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Fallen officers honored
For families, 'hurt goes on'
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An interactive mural painted by Bassett High School students, led by art teacher Kristina Weldon, covers one of the walls inside the Henry County Sheriff’s Office. A video screen gives information about fallen officers. County Sheriff Lane Perry (above) said that most county deputies walk past the wall each day, and it “reminds the officers of the ones that have gone before them in service. It is a reminder to honor their memory, what they stood for, and how they handled situations.” (Bulletin photo by Mike Wray)
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Wednesday, May 21, 2014

By BEN R. WILLIAMS - Bulletin Staff Writer

The most honored guests at Tuesday’s Peace Officers’ Memorial Service were the family members of fallen officers, according to Henry County Sheriff Lane Perry.

“The primary people that we do want to honor are the family members,” Perry said. “When someone dies in the line of duty, it leaves a void. You are the most honored guests we have here, because your hurt goes on continually. We do recognize it and thank you for coming out to remember a loved one. It does mean a lot.”

Shortly before reading a city proclamation honoring the sacrifices of fallen officers, Martinsville Mayor Kim Adkins and Henry County Board of Supervisors Vice Chairman Tommy Slaughter echoed Perry’s statements.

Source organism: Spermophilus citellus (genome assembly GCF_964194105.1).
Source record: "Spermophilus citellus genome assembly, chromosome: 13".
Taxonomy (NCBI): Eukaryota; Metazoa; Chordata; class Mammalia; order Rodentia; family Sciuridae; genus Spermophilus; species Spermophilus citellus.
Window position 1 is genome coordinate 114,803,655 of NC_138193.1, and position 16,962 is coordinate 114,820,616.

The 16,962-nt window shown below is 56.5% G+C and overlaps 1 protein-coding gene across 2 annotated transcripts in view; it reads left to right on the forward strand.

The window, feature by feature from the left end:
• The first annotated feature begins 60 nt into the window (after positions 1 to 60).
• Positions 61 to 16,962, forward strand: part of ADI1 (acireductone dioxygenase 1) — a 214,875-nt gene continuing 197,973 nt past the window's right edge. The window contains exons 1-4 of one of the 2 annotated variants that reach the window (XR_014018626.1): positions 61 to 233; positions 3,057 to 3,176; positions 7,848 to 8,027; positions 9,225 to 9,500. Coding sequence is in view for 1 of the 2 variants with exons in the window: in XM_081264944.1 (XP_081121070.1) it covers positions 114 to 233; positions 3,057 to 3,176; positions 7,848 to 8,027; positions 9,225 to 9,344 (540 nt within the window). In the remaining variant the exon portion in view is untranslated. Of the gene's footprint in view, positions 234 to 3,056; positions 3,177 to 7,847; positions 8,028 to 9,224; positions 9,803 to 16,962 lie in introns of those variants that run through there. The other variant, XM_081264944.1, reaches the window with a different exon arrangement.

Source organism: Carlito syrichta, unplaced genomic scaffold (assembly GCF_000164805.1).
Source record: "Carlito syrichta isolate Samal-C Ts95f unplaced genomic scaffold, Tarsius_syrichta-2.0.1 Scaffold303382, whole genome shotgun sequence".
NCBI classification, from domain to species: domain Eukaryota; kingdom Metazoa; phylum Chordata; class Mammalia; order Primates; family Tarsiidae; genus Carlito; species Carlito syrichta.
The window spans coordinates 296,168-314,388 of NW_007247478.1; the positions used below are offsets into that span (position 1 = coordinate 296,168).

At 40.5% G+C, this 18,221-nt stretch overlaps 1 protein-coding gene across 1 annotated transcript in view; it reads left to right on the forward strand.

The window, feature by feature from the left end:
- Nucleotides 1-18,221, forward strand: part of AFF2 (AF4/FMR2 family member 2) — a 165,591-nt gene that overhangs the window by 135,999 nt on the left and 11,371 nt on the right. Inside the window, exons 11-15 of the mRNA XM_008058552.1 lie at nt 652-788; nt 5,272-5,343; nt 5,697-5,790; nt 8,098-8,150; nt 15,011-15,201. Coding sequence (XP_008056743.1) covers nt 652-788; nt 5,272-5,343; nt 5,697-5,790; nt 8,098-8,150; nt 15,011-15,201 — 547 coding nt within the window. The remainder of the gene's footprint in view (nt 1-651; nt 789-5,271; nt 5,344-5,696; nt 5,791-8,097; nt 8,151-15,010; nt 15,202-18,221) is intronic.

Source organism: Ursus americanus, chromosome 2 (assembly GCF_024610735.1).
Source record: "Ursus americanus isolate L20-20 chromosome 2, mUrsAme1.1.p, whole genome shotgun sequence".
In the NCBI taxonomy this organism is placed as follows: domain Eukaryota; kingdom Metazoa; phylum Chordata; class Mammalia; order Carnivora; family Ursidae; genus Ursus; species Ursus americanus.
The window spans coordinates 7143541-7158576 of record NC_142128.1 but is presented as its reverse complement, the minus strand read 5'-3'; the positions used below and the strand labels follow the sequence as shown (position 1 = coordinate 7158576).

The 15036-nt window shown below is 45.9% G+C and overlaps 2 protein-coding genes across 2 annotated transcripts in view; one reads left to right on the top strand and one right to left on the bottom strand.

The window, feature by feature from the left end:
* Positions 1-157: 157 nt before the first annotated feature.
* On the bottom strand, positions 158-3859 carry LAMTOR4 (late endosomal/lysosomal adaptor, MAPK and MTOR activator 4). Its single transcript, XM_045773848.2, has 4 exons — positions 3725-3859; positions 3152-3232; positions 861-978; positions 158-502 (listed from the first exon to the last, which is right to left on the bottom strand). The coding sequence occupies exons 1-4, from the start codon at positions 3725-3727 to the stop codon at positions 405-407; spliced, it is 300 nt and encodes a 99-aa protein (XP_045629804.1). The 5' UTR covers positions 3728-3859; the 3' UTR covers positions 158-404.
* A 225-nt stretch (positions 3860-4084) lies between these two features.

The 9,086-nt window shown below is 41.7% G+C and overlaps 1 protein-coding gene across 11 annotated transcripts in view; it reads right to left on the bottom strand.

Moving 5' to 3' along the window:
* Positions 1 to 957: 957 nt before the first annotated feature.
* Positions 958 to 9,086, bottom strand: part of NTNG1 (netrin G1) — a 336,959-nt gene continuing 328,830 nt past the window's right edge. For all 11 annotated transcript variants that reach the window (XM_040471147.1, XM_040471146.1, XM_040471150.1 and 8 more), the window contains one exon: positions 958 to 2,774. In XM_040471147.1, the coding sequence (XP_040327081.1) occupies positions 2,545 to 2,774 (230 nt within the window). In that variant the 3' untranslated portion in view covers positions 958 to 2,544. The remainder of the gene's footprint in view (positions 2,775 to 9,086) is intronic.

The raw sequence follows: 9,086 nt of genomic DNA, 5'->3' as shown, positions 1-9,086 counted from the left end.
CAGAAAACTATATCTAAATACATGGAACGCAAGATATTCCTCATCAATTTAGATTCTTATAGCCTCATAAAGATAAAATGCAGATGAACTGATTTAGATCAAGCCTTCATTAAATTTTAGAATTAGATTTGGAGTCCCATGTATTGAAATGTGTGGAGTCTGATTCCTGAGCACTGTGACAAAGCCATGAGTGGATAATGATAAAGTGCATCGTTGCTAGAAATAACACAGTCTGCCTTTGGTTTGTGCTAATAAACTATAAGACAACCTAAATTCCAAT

“For those families that are here that have lost a loved one in the line of duty, my heart goes out to you,” Adkins said. “We do appreciate the dedication that your family member had given in the line of duty. It should not go unnoticed.”

Slaughter added: “I put in 25 years in uniform myself. I know a lot of the families and a lot of the officers that are recognized here today. I had the opportunity to work with a great number of them. I know what a strain law enforcement is on a family.”

First Sgt. Eric Malone with the Virginia State Police, a 26-year veteran of that agency, spoke briefly about two state troopers who died in the line of duty: Charles Eugene Morris, who died in 1962, and James Michael Phillippi, who died Jan. 11.

An emotional Malone described Phillippi as “highly respected in the area. Not a greater man to work with.”

Phillippi was found in a wrecked state police vehicle. He died on duty as a result of a medical condition, according to previous reports.

Other fallen officers honored included Paul Edward Grubb, Henry County Sheriff’s Office, died July 2, 1989; George Melvin Brown, Henry County Sheriff’s Office, died June 26, 1984; Willis Herman Ferguson, Henry County Sheriff’s Office, died March 18, 1975; John Hughes Mitchell, Henry County Sheriff’s Office, died May 4, 1922; George S. Frame, Bassett Police Department, died March 18,1923; John J. Johnston, Fieldale Police Department, died Jan. 27, 1945; Jonathan W. Bowling, Martinsville Police Department, died Jan. 26, 2005, in Iraq; and George F. Carter, Martinsville Police Department, died June 14, 1919.

The 10 officers died “holding a line so that a community can live peacefully and safely,” Perry said. He added that to forget their sacrifice would diminish the importance of that sacrifice, no matter how long ago it occurred.

Also among those attending the service were Martinsville Police Chief Sean Dunn and Capt. Mildred Spence with the Martinsville Sheriff’s Office. It took place in the Summerlin meeting room at the Henry County Administration Building.

The honor guards for the Martinsville Sheriff’s Office, Henry County Sheriff’s Office, Martinsville Police Department and Virginia State Police posted colors.

Chaplains Eric Kieselbach and Alan Vaughn led opening and closing prayers.

David Cameron rang a bell, one strike for each of the 10 fallen officers memorialized. Kevin Lewis played “Taps” on horn, while Bob Norris played “Amazing Grace” on bagpipes.


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